Note: this is a guest post by Phillip C. Vaden, a lawyer from Fort Worth, Texas, and brother of the regular author of this blog.
I recently visited the official Donald Trump for president website. As I perused the website I notice a button titled "positions," and I clicked. I was confronted with one item under the "positions" link: immigration. Le Donald doesn't even pretend to have a "position" on taxes, abortion, energy, ISIS, the Iran Nuclear Deal, the second amendment--simply name an issue, any issue other than immigration, and le Donald does not hold a position that he is willing to commit to writing.
If you visit a serious candidate’s website they will have taken positions on all of the major issues. Take Marco Rubio, for example, you will find 19 different clearly defined positions on foreign and domestic issues.
Let's review le Donald's immigration "positions."
Build the Wall!
Great! Let's do that. How much will it cost? What will the wall be made of? Another question, considering that most illegal immigrants are overstays that legally crossed into the country and never leave, how will a wall--regardless of its height--keep "them" out?
Le Donald proposes increasing fees on border crossing cards to keep “them” out. By how much will the fees increase? The "terrific wall of Trump" is not really a plan insofar as he offers zero specifics on what the wall will look like, how long it will take to build, how much it will cost, how much the increased fees will be, whether the wall will be gilded, etc.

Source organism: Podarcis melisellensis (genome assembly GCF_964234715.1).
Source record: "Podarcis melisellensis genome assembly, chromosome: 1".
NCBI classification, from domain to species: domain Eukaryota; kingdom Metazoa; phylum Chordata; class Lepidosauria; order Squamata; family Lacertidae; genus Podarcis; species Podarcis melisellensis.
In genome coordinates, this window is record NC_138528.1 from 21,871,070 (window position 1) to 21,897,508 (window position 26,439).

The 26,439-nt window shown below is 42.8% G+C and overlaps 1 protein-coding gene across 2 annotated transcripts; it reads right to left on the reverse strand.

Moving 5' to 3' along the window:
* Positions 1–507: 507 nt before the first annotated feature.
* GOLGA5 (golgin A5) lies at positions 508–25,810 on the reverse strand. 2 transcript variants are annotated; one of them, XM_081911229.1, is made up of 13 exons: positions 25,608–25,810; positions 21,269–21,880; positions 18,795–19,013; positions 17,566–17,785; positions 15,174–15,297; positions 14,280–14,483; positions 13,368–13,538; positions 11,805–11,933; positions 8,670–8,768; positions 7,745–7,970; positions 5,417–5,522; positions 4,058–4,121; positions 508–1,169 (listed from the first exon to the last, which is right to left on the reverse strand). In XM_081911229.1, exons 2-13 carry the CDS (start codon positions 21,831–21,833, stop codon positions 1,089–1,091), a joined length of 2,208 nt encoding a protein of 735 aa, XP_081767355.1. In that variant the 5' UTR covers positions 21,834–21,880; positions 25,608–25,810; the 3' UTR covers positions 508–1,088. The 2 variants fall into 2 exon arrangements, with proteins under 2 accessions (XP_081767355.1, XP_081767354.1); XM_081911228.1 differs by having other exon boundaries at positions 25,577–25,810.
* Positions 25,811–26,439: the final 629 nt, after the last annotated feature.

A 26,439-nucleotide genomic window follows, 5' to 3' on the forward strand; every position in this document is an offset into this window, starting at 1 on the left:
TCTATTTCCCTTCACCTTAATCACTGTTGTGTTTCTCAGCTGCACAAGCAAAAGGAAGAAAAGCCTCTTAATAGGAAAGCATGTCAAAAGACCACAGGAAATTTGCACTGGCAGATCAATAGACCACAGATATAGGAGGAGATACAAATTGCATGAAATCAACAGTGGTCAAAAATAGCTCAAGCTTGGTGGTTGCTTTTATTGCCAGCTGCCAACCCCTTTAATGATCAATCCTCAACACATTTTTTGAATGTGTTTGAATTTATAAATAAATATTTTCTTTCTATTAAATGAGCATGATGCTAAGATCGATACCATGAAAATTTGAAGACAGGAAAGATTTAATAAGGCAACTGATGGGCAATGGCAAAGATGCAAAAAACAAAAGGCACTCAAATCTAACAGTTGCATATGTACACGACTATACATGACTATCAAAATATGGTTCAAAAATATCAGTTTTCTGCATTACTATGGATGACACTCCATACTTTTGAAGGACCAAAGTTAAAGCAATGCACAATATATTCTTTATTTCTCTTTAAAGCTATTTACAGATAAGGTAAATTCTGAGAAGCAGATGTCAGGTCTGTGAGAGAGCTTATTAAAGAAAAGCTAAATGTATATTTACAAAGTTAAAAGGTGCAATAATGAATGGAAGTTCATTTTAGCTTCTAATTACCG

Make Mexico pay for the wall!
Excellent idea! How? Will Trump just chopper to Mexico city and say "el presidente, I’ll need a check for $150 billion dollars to build a wall to keep your citizens out of my country--or else." or else what? Is Trump prepared to go to war with Mexico in order to force them to pay for the wall? Apparently, his solution is to do the following:
(i) impound all remittance payments derived from illegal wages;
(ii) increase fees on all temporary visas issued to Mexican CEOs and diplomats;
(iii) increase fees on all border crossing cards;
(iv) increase fees on all NAFTA worker visas from Mexico; and
(v) increase fees at ports of entry to the united states from Mexico.
Donald fails to explain how he intends to “impound all remittance payments derived from illegal wages.” Will he exponentially expand the size of the federal government in order to have investigators review every financial transaction from the united states to Mexico? If there are 12 million illegal immigrants in the country, how does the federal government review all of those bank transfers? How does the federal government separate the transfers sent by illegal immigrants from those sent by us citizens? How many new federal employees would be required for such a task? How many lawsuits would emanate from wrongfully impounded money? After all, if the government mistakenly impounds an American citizen’s money, then it is a taking under the fifth amendment. Or does le Donald merely intend to impound only transfers of money from people with the last name Rodriguez or Ramos?
This idea is only sound in two planes of existence: (1) a fantasy world where illegal immigrants notify the federal government prior to sending money to relatives or friends in Mexico and (2) a dystopia in which hundreds of thousands of new federal bureaucrats investigate every electronic fund transfer leaving the united states.